SAN DIEGO (KGTV) — With hospital beds running short, healthcare workers are trying to care for COVID-19 patients as efficiently as possible, using everything they’ve learned over the last nine months.
Improvements in medications and methods have helped shorten hospital stays, said Sharp Memorial Hospital chief medical officer Dr. Tom Lawrie.
In March, Sharp said COVID-19 patients stayed 12 days in the hospital on average. In November, the average dropped to 5.3 days. Other institutions have reported similar drops in the length of patient stays.
COVID-19 patients now receive a three drug regimen: Remdesivir to fight the virus, a powerful steroid called dexamethasone to prevent the immune system from going haywire, and medications like heparin to reduce blood clotting.
On top of that, hospitals have improved techniques like when to use ventilators.
“Initially, we were in this conundrum where we weren't sure whether we should intubate patients early or whether we should wait a little later,” Dr. Lawrie said. “Over the last several months we've figured out a really good progression.”
The progression now starts with a surprisingly simple technique called proning. Doctors around the country discovered that turning COVID-19 patients onto their stomachs rapidly improved breathing.
Early research suggests proning may keep COVID patients off ventilators.
“By putting people on their stomach in these positions and by proning them, you allow blood to get where the air is and therefore you get better oxygenation,” Dr. Lawrie said. “It makes the oxygen levels better. It makes their work of breathing better. It makes them feel better generally.”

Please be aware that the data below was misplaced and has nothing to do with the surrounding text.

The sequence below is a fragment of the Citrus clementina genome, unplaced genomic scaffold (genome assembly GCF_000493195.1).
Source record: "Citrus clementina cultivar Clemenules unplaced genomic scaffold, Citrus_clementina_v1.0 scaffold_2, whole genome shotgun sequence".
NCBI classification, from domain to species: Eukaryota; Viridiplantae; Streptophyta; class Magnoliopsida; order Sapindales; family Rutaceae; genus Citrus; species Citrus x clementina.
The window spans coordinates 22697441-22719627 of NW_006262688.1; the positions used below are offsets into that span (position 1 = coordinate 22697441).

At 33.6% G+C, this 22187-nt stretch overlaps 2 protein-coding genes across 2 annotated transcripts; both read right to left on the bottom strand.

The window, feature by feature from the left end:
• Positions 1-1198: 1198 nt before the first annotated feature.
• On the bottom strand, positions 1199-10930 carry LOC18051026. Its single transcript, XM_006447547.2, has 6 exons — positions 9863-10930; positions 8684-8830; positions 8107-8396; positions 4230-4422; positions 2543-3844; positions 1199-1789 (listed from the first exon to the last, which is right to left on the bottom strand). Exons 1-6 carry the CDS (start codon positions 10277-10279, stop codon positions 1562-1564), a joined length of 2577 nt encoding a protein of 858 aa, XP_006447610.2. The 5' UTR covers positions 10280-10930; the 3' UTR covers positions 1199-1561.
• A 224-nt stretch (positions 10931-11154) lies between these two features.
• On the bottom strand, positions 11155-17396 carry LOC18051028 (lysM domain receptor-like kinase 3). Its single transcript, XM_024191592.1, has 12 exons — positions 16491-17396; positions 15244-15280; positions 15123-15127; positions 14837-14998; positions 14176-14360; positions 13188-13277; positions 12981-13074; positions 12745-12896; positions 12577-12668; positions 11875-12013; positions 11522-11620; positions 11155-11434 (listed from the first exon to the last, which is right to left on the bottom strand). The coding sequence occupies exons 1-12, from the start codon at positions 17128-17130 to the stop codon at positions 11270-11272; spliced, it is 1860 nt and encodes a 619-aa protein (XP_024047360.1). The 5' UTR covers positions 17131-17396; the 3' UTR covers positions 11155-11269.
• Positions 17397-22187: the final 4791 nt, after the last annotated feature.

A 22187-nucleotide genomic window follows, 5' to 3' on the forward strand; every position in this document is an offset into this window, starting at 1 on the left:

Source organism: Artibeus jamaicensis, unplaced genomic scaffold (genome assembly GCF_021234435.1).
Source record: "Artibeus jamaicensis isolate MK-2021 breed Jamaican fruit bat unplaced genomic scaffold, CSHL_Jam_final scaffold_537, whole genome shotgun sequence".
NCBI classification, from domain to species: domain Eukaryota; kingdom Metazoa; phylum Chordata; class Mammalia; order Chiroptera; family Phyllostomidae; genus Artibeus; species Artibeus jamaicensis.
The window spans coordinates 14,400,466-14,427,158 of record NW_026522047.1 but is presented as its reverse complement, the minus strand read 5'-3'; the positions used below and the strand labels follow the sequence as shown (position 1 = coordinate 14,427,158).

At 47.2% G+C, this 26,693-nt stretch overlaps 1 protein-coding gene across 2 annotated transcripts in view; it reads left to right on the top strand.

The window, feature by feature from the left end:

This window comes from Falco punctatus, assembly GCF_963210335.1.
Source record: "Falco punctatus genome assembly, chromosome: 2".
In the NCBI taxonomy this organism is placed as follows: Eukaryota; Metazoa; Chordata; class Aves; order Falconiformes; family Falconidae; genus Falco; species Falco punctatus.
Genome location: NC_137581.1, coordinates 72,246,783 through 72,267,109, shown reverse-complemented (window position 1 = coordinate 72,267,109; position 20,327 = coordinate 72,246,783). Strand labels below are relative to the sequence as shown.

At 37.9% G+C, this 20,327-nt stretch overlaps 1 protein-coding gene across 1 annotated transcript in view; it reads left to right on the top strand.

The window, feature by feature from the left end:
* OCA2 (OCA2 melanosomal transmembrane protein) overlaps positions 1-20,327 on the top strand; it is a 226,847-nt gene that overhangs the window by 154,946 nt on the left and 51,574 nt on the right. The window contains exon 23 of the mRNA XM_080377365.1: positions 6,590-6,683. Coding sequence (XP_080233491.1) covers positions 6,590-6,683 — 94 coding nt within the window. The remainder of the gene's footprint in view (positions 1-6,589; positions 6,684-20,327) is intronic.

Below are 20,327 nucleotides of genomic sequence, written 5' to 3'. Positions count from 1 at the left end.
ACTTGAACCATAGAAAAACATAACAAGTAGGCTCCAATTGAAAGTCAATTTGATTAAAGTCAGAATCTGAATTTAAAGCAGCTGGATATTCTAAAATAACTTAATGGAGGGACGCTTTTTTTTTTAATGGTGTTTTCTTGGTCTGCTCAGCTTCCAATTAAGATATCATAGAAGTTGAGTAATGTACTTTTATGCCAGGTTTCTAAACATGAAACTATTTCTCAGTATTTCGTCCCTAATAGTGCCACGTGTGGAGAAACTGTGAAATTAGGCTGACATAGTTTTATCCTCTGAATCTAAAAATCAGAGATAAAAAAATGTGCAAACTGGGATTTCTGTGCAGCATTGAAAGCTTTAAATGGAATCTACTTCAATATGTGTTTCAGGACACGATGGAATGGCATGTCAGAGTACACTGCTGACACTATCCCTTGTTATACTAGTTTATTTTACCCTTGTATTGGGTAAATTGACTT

Proning helps move blood from one area of the lung to another where it can receive more oxygen. These regions are called West’s zones of the lung, named after research in the 1960’s by UC San Diego Professor Emeritus John B. West.
Proning has been used as a medical intervention since 1976, when a doctor and a nurse in central Michigan published a study showing it could benefit patients in respiratory distress.
Dr. Lawrie said there are also two outside factors contributing to shorter hospital stays across the country. The patients that are showing up now tend to be younger than early in the pandemic. Younger patients are more likely to respond well to treatment.
There’s also evidence the virus has mutated over time, possibly making it more contagious but slightly less severe, Dr. Lawrie said.
However, patients lately have been showing up faster than hospitals can care for them, threatening to overwhelm already crowded facilities. "If that happens, they won't have access to an ICU bed or to the medications that they need," he said.